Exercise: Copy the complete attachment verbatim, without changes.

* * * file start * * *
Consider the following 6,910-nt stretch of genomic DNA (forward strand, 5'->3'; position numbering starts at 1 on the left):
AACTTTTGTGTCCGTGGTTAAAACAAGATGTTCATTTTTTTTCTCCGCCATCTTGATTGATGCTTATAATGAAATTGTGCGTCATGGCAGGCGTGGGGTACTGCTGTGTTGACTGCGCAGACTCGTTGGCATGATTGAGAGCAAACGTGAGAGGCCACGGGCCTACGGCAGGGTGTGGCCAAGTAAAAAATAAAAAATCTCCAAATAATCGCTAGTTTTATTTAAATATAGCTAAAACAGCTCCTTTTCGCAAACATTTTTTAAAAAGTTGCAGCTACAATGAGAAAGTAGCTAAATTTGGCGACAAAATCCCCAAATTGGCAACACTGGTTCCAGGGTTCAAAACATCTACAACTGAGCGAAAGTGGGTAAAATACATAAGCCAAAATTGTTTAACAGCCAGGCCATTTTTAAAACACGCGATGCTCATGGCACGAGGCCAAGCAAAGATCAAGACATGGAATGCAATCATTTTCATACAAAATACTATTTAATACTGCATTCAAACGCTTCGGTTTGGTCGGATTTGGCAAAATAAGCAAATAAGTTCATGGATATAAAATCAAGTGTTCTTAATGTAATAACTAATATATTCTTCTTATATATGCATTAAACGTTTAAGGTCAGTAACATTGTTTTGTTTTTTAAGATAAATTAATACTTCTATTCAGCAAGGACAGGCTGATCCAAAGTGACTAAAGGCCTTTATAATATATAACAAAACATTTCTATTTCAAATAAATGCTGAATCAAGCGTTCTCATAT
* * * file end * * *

Consider the following 6,910-nt stretch of genomic DNA (forward strand, 5'->3'; position numbering starts at 1 on the left):
AACTTTTGTGTCCGTGGTTAAAACAAGATGTTCATTTTTTTTCTCCGCCATCTTGATTGATGCTTATAATGAAATTGTGCGTCATGGCAGGCGTGGGGTACTGCTGTGTTGACTGCGCAGACTCGTTGGCATGATTGAGAGCAAACGTGAGAGGCCACGGGCCTACGGCAGGGTGTGGCCAAGTAAAAAATAAAAAATCTCCAAATAATCGCTAGTTTTATTTAAATATAGCTAAAACAGCTCCTTTTCGCAAACATTTTTTAAAAAGTTGCAGCTACAATGAGAAAGTAGCTAAATTTGGCGACAAAATCCCCAAATTGGCAACACTGGTTCCAGGGTTCAAAACATCTACAACTGAGCGAAAGTGGGTAAAATACATAAGCCAAAATTGTTTAACAGCCAGGCCATTTTTAAAACACGCGATGCTCATGGCACGAGGCCAAGCAAAGATCAAGACATGGAATGCAATCATTTTCATACAAAATACTATTTAATACTGCATTCAAACGCTTCGGTTTGGTCGGATTTGGCAAAATAAGCAAATAAGTTCATGGATATAAAATCAAGTGTTCTTAATGTAATAACTAATATATTCTTCTTATATATGCATTAAACGTTTAAGGTCAGTAACATTGTTTTGTTTTTTAAGATAAATTAATACTTCTATTCAGCAAGGACAGGCTGATCCAAAGTGACTAAAGGCCTTTATAATATATAACAAAACATTTCTATTTCAAATAAATGCTGAATCAAGCGTTCTCATAT